Yesterday felt like we lived inside a snowglobe. The sky dumped big, white snowflakes for most of the day. As much as I don’t like the cold, even I can admit how incredibly beautiful a day like yesterday was. As the snow began falling heavily I asked the 3 kids nearby if any of them would volunteer to go outside and let me snap a few photos of them. All three were up for humoring their mom and her camera.

85mm lens, ISO 100, 1/400, f/4.0

2.15snow-01PHOTO TIP: We don’t get a ton snow in Oklahoma, so I don’t have nearly as much experience shooting in the snow as many of you. However, friends and SnapShop students always ask me for tips for shooting in the snow. I don’t have many but here you go:

  • If you want to ‘freeze’ the snow falling, you need a fast shutter speed
  • If you want big blurry snowflakes, use an aperture in the range of f/2.8
  • Typically, you can use a low ISO
  • To capture falling snow, you need a dark background. If your background is light, the snowflakes will blend in. The next three photos demonstrate this concept

85mm lens, ISO 100, 1/400, f/4.0 (all three)

2.15snow-022.15snow-032.15snow-0485mm lens, ISO 100, 1/640, f/2.2 (you can see his left eye is a little faded looking, a snowflake is falling in front of it)2.15snow-0585mm lens, ISO 100, 1/800, f/2.22.15snow-0685mm lens, ISO 100, 1/320, f/4.0 – all in this series2.15snow-072.15snow-082.15snow-092.15snow-102.15snow-112.15snow-122.15snow-132.15snow-14He tries real hard to convince us he doesn’t like all her hugs. I am not convinced.

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  • danielle - Beautiful pics! My boys were out in it but they like to wear ski masks. It makes cute pics of their faces difficult. HA! I was in love with yesterdays weather. Beautiful. Did this northern girl good!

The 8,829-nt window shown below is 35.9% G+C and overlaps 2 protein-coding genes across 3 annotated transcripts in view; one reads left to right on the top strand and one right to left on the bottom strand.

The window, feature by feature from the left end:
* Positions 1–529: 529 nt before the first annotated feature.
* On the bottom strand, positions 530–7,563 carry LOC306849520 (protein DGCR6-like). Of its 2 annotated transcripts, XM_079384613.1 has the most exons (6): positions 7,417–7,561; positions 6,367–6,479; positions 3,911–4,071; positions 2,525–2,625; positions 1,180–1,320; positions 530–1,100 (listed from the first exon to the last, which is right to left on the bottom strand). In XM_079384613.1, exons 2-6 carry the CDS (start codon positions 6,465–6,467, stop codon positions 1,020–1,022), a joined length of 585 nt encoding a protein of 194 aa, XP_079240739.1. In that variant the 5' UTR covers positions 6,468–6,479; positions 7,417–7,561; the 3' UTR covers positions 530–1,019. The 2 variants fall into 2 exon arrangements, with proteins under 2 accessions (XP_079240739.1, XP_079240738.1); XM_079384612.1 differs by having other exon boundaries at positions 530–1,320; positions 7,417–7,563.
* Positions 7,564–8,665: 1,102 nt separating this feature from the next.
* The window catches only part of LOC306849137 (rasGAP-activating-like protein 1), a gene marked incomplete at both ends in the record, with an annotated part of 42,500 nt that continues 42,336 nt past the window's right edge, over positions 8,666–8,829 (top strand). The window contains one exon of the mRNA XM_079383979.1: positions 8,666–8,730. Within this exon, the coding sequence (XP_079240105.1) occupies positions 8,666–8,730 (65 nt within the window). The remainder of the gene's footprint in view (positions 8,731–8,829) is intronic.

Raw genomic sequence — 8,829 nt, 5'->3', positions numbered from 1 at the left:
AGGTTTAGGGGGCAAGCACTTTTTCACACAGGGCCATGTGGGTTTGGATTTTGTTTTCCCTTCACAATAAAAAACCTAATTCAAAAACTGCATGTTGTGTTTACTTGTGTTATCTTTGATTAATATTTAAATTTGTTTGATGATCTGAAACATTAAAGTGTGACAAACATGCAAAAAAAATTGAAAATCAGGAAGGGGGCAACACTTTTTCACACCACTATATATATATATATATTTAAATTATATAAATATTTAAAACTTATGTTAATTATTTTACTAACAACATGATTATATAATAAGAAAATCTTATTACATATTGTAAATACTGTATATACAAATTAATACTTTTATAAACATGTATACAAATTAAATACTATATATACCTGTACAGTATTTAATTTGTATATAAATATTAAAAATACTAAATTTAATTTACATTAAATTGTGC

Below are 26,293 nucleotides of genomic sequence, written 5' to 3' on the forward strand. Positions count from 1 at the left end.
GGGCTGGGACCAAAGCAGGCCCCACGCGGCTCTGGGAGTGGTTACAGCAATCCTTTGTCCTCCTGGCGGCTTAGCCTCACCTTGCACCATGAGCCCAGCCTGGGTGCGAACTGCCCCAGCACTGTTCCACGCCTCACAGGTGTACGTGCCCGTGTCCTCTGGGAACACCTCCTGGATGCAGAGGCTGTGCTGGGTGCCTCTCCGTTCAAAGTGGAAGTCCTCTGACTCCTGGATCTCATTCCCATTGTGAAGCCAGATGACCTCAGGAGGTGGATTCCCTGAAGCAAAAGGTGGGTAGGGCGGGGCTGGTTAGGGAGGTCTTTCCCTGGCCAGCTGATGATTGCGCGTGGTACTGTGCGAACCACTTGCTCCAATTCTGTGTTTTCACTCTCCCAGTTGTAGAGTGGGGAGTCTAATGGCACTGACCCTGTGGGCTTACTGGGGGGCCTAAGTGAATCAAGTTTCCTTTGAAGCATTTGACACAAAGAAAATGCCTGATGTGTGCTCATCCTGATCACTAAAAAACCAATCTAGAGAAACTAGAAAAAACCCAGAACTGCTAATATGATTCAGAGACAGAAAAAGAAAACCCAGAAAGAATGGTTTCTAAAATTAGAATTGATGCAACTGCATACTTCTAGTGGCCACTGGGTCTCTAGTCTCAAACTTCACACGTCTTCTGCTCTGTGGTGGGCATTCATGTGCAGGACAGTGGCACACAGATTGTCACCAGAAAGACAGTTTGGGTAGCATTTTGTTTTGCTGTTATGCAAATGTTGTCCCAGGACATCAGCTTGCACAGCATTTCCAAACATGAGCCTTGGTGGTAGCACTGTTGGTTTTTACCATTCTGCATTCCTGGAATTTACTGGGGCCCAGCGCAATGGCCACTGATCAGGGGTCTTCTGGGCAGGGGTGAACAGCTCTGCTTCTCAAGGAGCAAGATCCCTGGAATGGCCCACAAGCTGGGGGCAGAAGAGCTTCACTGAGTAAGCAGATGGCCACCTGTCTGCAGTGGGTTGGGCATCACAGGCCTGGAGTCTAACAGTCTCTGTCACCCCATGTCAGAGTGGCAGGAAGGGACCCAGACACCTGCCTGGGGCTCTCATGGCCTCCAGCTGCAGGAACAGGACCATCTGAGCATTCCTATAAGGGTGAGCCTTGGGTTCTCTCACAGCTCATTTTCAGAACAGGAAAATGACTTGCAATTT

• kassondra - The one with her eyes closed and he’s catching snow with his tongue!!!! So sweet!

  • Amy D - Thanks for these tips! They make so much sense but I didn’t think of them before! :)

  • Brandi - Oh I just love that kind of snow! How fun!

  • Emily - I’m not convinced, either ;-)

    Thanks! We just moved to Portland and have gotten almost zero snow (ironic that my family in Texas is iced in and it’s sunny and mid-50s here…) but I am saving this. The last series if my favorite, snow-wise. I think the f/4 setting adds depth so you can tell the snow is falling all around and not just on top of them like in an old movie ;-)

    Thank you!

  • Diana - These are wonderful! I love those of your 2 kids together. Definitely no denying the love there. =)

  • r - Cute, cute ????

  • Jolene - *Don’t you love phones? They change your comments and your name ;) So that “r” is actually supposed to be Jolene, and the question marks were supposed to be !! ????

  • Ashley - Great timing!! We are set to get 4 inches tomorros (in SC), which is a rare occurrence. The snow pointers are very helpful!!

  • RachelC - These are so good! I totally failed at snow pics this year…..but, there’s always next year. Those last few pics might just make it into her dorm room one day. Love!

I do not typically take all my kids grocery shopping with me.  I am so much faster by myself or with just a couple of them. Last week we celebrated Chinese New Year. I knew the kids would love roaming the aisles of the asian/international grocery store, so we loaded up and headed there together.